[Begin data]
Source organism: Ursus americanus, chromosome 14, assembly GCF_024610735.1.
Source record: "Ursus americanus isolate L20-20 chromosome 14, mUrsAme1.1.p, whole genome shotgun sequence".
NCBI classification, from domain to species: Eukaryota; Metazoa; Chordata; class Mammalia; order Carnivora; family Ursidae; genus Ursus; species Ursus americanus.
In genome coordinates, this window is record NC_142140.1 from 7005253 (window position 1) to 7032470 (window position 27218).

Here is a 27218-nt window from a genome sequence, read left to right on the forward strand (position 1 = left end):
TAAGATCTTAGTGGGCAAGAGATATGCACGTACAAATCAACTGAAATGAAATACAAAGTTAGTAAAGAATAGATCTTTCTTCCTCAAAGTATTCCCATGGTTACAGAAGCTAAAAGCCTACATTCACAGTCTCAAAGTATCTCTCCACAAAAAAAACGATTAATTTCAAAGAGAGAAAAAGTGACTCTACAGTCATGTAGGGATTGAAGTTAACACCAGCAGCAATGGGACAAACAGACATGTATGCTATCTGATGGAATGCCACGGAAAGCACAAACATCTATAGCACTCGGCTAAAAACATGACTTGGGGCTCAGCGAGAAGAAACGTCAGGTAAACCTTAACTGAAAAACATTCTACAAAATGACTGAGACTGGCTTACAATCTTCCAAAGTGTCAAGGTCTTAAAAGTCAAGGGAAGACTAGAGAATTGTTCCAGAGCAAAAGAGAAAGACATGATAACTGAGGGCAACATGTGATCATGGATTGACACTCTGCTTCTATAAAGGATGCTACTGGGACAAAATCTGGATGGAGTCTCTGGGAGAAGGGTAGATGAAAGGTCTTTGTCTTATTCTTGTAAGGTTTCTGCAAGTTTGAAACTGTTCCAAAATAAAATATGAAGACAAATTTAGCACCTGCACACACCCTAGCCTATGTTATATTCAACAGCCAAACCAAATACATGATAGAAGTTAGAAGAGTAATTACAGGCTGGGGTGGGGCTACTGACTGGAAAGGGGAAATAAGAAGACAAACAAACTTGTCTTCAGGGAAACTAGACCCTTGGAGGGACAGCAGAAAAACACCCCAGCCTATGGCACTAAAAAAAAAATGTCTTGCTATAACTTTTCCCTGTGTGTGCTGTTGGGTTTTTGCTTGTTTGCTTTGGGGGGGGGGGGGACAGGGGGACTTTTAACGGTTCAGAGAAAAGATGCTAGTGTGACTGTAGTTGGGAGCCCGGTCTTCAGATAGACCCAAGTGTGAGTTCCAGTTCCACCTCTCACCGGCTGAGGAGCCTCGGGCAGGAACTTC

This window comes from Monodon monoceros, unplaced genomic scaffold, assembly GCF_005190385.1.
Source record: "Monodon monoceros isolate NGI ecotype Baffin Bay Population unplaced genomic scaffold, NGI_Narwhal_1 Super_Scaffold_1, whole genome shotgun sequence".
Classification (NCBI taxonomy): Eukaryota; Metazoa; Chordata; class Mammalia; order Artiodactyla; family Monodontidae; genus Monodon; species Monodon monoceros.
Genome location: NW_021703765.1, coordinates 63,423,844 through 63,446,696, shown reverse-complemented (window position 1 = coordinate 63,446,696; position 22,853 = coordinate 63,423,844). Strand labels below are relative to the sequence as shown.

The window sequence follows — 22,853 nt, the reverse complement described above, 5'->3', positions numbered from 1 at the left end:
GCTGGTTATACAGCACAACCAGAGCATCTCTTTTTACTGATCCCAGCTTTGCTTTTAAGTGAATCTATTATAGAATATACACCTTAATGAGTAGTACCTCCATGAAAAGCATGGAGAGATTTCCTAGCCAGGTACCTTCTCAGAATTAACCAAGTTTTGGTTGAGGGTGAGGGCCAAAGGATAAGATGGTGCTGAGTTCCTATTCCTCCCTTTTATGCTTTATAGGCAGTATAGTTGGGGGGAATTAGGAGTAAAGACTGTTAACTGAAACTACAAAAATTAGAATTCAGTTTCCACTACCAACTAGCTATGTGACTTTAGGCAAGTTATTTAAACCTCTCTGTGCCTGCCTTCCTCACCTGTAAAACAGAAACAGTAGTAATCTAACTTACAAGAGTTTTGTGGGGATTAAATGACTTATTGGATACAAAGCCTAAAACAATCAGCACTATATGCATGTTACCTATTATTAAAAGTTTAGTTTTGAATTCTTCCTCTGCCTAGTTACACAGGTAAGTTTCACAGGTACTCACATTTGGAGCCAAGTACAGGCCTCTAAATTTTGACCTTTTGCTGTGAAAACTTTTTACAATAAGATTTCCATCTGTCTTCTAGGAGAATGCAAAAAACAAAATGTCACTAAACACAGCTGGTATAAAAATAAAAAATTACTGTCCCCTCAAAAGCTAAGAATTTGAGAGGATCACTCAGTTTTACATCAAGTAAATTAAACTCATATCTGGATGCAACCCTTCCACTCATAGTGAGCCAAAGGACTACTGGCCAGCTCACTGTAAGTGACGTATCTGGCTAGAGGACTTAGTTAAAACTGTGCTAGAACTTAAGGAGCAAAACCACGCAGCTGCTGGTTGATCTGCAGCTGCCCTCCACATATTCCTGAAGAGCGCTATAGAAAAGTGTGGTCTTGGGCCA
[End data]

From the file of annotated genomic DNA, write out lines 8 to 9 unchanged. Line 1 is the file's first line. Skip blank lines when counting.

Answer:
Source record: "Monodon monoceros isolate NGI ecotype Baffin Bay Population unplaced genomic scaffold, NGI_Narwhal_1 Super_Scaffold_1, whole genome shotgun sequence".
Classification (NCBI taxonomy): Eukaryota; Metazoa; Chordata; class Mammalia; order Artiodactyla; family Monodontidae; genus Monodon; species Monodon monoceros.